GENERAL LUNA, Siargao Island (MindaNews / 23 June) – From getting stoked to becoming economically choked, a few hundred surfing instructors in the world-renowned surfing capital of the Philippines are in dire straits.
When the dreaded coronavirus disease (COVID-19) hit the country, transportation to and from the idyllic island was crippled, resulting in unimaginable suffering among residents, surfers included.
Its socio-economic impact resonates among surfing instructors in the island.
Teaching being their bread and butter, the surfers admit to facing uncertainty in these trying times.
Prudencio “Pitao” Meras III, one of the surfing instructors of Gwapitos, a premier surfing school of Kermit Restaurant and Accommodation in the municipality of General Luna, said that COVID-19 has left him displaced.
“I’ve been out of work since mid-March when the government ordered a lockdown,” he said in the vernacular.
Meras, 24, who lives with his partner and their three-year-old daughter, said that his sari-sari store, which was the family’s source of income, has closed down.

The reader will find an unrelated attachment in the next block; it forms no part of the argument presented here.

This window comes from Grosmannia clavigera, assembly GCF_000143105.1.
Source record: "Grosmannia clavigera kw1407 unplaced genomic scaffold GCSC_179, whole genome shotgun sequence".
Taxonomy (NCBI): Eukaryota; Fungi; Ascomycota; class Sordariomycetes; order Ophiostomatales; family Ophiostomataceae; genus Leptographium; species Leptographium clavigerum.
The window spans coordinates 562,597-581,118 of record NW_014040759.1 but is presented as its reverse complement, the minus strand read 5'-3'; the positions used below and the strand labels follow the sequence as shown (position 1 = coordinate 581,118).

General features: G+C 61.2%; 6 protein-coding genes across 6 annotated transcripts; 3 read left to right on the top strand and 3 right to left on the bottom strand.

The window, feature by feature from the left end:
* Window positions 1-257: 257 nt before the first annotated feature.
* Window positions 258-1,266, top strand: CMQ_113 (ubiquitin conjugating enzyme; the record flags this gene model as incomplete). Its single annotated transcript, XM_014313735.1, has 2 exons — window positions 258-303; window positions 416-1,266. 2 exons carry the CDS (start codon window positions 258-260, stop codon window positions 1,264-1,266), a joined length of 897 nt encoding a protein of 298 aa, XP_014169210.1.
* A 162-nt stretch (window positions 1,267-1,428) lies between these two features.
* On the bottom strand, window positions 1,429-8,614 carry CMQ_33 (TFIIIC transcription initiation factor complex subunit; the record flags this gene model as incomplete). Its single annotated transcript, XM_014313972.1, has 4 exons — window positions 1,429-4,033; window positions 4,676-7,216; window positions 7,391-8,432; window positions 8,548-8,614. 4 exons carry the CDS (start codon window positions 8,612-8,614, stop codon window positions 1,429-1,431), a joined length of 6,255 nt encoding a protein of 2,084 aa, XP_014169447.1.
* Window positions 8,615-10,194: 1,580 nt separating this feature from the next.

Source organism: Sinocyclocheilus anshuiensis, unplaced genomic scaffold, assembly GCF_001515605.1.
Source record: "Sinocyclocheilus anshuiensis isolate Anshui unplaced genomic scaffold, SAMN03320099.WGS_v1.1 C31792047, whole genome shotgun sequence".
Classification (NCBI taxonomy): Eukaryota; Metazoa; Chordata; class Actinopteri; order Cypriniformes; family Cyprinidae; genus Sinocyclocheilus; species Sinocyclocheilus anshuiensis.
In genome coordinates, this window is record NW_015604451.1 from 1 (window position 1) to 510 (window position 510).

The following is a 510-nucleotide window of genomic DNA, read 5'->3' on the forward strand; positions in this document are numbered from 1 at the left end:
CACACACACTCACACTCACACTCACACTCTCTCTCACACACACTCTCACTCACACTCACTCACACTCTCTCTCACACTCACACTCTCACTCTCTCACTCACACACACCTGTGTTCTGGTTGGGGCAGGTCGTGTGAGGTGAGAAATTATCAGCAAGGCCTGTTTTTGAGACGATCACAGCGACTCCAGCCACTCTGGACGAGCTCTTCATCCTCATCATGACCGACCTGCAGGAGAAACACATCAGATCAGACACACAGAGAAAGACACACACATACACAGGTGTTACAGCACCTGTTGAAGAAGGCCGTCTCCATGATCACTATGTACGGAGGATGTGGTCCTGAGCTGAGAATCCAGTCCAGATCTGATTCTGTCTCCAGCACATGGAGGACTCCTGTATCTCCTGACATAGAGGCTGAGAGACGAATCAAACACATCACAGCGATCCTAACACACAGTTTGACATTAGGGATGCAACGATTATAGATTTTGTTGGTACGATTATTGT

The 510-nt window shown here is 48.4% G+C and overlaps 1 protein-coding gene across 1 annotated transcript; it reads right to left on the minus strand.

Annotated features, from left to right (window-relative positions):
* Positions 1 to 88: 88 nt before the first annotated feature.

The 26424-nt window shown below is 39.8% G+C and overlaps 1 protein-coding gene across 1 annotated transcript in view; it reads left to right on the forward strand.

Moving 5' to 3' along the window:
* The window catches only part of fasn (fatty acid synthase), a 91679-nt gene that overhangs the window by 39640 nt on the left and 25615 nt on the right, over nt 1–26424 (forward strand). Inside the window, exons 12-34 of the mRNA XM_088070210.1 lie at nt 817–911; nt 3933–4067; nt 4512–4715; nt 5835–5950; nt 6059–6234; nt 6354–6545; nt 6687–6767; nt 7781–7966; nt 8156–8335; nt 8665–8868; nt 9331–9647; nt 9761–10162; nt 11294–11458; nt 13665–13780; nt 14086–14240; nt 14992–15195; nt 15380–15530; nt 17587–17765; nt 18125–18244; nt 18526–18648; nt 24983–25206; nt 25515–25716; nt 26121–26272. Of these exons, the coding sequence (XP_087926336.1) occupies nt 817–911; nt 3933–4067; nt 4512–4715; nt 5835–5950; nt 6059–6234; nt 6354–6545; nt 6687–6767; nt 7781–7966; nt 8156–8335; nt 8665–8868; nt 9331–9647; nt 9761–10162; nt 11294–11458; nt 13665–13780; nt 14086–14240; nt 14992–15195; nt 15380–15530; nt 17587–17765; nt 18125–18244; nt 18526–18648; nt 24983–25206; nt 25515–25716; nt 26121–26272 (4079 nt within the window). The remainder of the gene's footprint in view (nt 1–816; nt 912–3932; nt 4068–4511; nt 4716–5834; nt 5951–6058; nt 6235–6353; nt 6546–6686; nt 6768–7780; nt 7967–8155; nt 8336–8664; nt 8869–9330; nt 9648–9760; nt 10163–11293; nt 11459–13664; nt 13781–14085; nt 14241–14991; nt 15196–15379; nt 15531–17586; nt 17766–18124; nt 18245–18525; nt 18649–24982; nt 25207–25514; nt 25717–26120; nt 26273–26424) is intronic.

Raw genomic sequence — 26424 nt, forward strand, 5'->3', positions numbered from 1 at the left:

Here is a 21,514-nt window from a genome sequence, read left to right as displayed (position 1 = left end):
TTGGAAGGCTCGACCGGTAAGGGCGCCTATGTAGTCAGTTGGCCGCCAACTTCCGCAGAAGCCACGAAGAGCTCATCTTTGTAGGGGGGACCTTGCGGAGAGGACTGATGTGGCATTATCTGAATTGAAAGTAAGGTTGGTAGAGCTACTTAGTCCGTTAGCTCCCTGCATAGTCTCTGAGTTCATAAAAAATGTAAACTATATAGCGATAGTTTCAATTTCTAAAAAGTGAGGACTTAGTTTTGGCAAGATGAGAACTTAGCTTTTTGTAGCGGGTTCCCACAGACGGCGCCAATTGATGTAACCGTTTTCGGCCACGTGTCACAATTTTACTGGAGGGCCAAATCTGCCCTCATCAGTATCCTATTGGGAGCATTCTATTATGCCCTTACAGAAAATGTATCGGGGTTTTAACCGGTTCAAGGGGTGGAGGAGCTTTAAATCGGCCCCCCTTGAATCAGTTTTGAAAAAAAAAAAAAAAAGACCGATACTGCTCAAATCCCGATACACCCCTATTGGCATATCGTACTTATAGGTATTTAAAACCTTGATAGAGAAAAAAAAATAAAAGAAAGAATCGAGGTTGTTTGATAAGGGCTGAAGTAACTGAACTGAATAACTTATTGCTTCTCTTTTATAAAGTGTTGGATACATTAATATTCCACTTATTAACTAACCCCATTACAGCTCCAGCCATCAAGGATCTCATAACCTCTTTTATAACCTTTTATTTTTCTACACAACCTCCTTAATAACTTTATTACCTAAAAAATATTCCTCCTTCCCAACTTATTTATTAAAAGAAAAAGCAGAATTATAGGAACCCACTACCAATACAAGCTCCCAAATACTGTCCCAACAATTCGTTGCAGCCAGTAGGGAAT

He moved with his family to Dapa town and now sells barbecue in a densely populated village to make ends meet.
Before the pandemic, Meras normally earned between P500 and P1,000 per day.
Surfing lessons cost P500 per hour for each session. If the surfer instructor doesn’t own a surfboard, as an instructor he gets P300 per hour and the P200 goes to the surfboard owner.
Manuel Melindo, president of the Siargao Island Surfers Association (SISA), told this writer today that there are 455 surfing instructors on the island.
SISA once gave an aid to all surfing instructors but their funds coming from donations were not enough.
“Miserable life, I should say. These people are breadwinners, and when the pandemic hit, instantly they became dependent on whoever would give them something,” Melindo said. “Majority of them have no health insurance or social security,” he added.
Meras may be in a quicksand of agony now due to the pandemic, but this tough life he is encountering now is not new to him.
“During the times when Siargao Island wasn’t that popular, we were very poor. But life was okay back then, because we could get food in our surroundings,” he said, adding that land crabs locally known as “kayabang” was aplenty.
Meras said that when the influx of tourists came in, these supposed perpetual food resources available around have drastically declined due to massive developments in the surfing capital.
“Our delicate ecosystem has continued to tear apart irreparably due to rapid development,” he lamented. “These could have been a standby lifeline resource in a pandemic or natural disaster,” he added. (Roel N. Catoto / MindaNews)